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Fall books: From the dismal to the tantalizing — as always.

September 7, 2010

Keef and his ironically titled memoir.

When confronted with a new celebrity memoir, my cynical response is often to ask, “Who wrote it?” In the case of Keith Richards, the undead guitarist for the Rolling Stones, the question is: “Who remembered it?” Richards’ Life is among the Fall’s hottest books, according to The New York Times.

That’s a depressing thought, isn’t it? I mean, his autobio better be hot, given the $7.1 million advance he got for the thing. But I’m not going to read it.  Are you? Sure, Keef’s a genius and all, inventing some of the great guitar riffs of rock ‘n’ roll (or, more accurately, inventively stealing them from Chuck Berry). I’ll grant that in a heartbeat.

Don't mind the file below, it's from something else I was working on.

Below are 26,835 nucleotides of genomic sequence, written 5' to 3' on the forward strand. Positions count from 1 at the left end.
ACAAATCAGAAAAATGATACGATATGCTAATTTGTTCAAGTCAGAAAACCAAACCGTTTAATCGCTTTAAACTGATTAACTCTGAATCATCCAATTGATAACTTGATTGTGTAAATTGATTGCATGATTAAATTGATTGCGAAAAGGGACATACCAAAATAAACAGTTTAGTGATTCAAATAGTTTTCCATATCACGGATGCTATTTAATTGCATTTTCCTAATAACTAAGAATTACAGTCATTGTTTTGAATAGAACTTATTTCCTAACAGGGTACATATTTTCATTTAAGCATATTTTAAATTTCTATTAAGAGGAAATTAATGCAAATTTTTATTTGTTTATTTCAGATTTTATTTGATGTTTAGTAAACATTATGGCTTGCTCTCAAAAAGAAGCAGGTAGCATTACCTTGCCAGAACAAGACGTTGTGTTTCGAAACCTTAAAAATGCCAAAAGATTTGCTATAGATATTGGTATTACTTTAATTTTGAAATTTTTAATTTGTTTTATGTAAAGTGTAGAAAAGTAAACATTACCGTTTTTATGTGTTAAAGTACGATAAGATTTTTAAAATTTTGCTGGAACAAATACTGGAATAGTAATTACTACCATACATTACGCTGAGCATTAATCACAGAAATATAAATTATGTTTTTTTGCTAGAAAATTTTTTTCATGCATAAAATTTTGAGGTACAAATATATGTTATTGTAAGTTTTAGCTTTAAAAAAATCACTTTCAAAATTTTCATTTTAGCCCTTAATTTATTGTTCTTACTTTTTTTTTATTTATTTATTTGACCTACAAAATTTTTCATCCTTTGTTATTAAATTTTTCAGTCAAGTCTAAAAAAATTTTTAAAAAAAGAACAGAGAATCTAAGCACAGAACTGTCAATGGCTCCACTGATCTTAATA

But I don’t believe a book relying on his memory could contain a single authentic word.

Actually, Life represents the dismal, predictable and disheartening side to Fall’s list of new books. While The Times‘ Julie Bosman notes that the Fall is a make-or-break period for publishers and booksellers, her preview of “big titles to suit everyone’s taste” makes me want to read something published before 1960.

New humor from David Sedaris and his sister Amy Sedaris? Couldn’t they consult over a family dinner? Now the Spring will be Sedarisless. Yet another tome from Bob Woodward that leaves us wondering what he traded to get that fantastic (literally) access? New novels from Ken Follett and Tom Clancy? Trees will die for this?

New political books from George Bush, Bill O’Reilly, Condaleeza Rice, Jimmy Carter, Walter Mondale? Contemplating reading any of these books is enough to curdle my pudding pops. And literary fiction represented by that tired old warhorse Philip Roth? Wake me when it’s over.

Thinking this can’t be all there is to the Fall book schedule– there must be more intriguing titles hiding somewhere–I turned to my trusty Big Brother: Google. In short order I discovered alternate Fall previews much more enticing than the one floated by The Times.